Working in pajamas. Eating lunch over the computer keyboard. Gossiping on video calls. Remote work may have been more productive than many initially expected, but it has still produced some questionable work behaviors.

Habits emerge when the brain stops fully participating in decision-making, according to Charles Duhigg, the best-selling author of The Power of Habit and Smarter Faster Better. When viewed through the monotony of daily life and merging of work and home caused by the pandemic, it makes sense that people didn’t have the energy to think about much more than getting through the day. Thrust into remote work for nearly a year, many workers have collectively shifted to autopilot.

While that may have been understandable in 2020, experts say there’s no excuse to keep those habits in 2021. Indeed, now is the time to reestablish productive routines, before offices reopen in earnest, says Deborah Brown, a managing principal in Korn Ferry’s Leadership and Talent Consulting practice. “Unless you short-circuit the pattern, you will become more exhausted and have less to offer,” she says.

Here are the top five habits Korn Ferry experts suggest breaking for a productive 2021.

Stop gossiping.

Gossip circulates powerfully among colleagues over email, chat, and videoconferences—and most of it tends to be negative in nature. This not-so-harmless chatter can harm productivity and engagement by focusing on problems rather than solutions, says Joshua Daniel, a career coach with Korn Ferry Advance. Gossip thrived in 2020 as workers dealt with layoffs, pay cuts, COVID-19 testing, tech-related rage, and other issues. But, says Daniel, “it’s way more healthy to not circulate that energy.”

Separate home and work.

This goes beyond taking a shower and getting dressed in the morning as if you are going to the office, though that is always solid advice. Rather, it’s about reestablishing the work-life balance erased by the sudden move to remote work. Whether it’s scheduling a daily run, following a consistent sleeping schedule, or blocking out two hours in the evening for dinner with the family, creating structure will lead to more productivity at home and work and break the cycle of one bleeding into the other, says Nancy Von Horn, a career coach with Korn Ferry Advance. “People need ways to find order amid the chaos,” she says.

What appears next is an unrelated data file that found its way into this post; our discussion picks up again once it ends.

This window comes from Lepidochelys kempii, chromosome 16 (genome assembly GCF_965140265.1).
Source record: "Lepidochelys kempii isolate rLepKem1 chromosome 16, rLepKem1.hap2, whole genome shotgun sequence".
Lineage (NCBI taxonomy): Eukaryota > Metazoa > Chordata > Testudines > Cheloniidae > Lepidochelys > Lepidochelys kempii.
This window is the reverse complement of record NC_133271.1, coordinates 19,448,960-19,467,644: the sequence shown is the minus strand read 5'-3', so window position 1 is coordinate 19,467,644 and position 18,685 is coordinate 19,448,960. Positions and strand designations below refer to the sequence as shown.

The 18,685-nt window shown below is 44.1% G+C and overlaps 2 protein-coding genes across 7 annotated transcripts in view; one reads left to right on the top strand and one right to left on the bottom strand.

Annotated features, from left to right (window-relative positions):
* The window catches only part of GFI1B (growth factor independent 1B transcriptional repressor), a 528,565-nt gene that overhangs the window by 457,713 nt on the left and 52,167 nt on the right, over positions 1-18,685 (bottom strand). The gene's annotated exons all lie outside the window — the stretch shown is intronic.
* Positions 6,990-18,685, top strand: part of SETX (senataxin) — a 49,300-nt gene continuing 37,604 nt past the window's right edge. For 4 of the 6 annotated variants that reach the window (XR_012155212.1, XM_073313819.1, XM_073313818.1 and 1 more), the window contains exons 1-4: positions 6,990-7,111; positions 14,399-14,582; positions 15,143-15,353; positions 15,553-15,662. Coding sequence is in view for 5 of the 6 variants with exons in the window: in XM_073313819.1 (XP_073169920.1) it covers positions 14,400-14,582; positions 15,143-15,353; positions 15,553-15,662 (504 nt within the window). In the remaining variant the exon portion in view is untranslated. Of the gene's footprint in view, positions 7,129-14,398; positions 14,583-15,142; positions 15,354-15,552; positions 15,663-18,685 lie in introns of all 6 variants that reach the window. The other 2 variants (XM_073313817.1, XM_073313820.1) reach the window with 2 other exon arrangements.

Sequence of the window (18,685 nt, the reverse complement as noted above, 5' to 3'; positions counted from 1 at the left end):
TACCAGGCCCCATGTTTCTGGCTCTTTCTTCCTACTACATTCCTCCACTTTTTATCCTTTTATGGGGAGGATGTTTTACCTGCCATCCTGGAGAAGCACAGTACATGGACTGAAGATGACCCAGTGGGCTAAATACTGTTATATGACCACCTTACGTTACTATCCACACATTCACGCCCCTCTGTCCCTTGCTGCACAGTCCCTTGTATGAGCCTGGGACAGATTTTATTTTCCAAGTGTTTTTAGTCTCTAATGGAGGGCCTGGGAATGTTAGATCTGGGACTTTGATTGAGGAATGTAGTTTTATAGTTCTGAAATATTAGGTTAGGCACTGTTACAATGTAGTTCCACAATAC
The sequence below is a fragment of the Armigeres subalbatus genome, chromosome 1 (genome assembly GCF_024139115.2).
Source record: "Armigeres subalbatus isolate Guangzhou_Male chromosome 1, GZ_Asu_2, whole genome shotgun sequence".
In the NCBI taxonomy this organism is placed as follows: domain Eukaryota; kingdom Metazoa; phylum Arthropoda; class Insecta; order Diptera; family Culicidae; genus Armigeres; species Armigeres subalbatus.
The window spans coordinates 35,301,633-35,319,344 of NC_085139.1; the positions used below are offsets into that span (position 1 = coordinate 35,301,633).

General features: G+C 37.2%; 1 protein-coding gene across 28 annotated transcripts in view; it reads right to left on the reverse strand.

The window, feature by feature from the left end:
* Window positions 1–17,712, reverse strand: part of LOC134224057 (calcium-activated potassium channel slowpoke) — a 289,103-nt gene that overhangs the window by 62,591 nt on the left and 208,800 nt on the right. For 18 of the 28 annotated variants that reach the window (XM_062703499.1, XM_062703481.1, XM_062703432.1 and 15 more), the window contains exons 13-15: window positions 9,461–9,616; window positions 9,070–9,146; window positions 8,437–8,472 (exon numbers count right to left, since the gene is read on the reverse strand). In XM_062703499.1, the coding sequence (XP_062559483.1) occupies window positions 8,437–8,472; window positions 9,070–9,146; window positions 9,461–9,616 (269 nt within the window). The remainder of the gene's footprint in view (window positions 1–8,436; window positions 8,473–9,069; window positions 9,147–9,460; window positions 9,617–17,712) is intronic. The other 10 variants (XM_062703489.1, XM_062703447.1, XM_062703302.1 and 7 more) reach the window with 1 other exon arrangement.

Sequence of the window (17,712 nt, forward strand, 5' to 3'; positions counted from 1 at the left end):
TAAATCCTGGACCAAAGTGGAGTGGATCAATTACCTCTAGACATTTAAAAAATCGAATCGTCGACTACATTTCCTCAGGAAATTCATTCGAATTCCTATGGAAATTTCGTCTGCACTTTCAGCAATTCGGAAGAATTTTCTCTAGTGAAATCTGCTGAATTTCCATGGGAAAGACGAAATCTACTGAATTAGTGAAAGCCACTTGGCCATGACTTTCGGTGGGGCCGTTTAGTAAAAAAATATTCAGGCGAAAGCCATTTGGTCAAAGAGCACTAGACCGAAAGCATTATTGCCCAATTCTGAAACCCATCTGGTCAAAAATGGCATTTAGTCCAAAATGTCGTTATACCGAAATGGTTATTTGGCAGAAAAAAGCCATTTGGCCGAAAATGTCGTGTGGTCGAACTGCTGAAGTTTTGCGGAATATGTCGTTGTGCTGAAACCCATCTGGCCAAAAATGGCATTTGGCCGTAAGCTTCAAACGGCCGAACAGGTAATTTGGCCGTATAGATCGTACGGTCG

Stop multitasking.

Remote work has transformed multitasking from a valuable skill to a potentially unproductive distraction, experts say. People are taking calls and writing memos while also doing laundry, running errands, and helping with homework. The result is that nothing gets full attention. Stacey Perkins, a career coach with Korn Ferry Advance, advises to focus on one task at a time instead, devoting a specified amount of time to working on it before moving on to something else. “Multitasking is causing people to burn out,” she says. “Focusing on one task at a time sounds like it’d be less productive, but it can end up making people more productive.”

Don’t overextend.

One recurring theme during remote work has been the pressure to say yes to everything. Part of that stems from the survival mode most organizations were forced to adopt because of the pandemic, which in turn created fear among employees of being laid off if they didn’t acquiesce to every request. As commendable and understandable as that is, it has led to people being stretched too thin and feeling overwhelmed, Daniel says. Now that companies are out of survival mode, he suggests being more deliberate with decisions. “If you are going to go above and beyond, make sure it is in the direction you want to go and what you say yes to supports your next steps and goals,” he says.

Get out of the dining room.

In the first days of remote work, people set up shop on the dining room table thinking it would be for only a couple of weeks. It wasn’t. “It’s time to commit to your home-office setup,” says Frances Weir, a career coach with Korn Ferry Advance. It doesn’t have to be a dedicated office or even a separate room, she says. The goal is to break the habit of treating remote work as transient, because it isn’t. She says even in the tiniest of apartments, one can find space that provides energy and inspiration to “get in the zone for work.”

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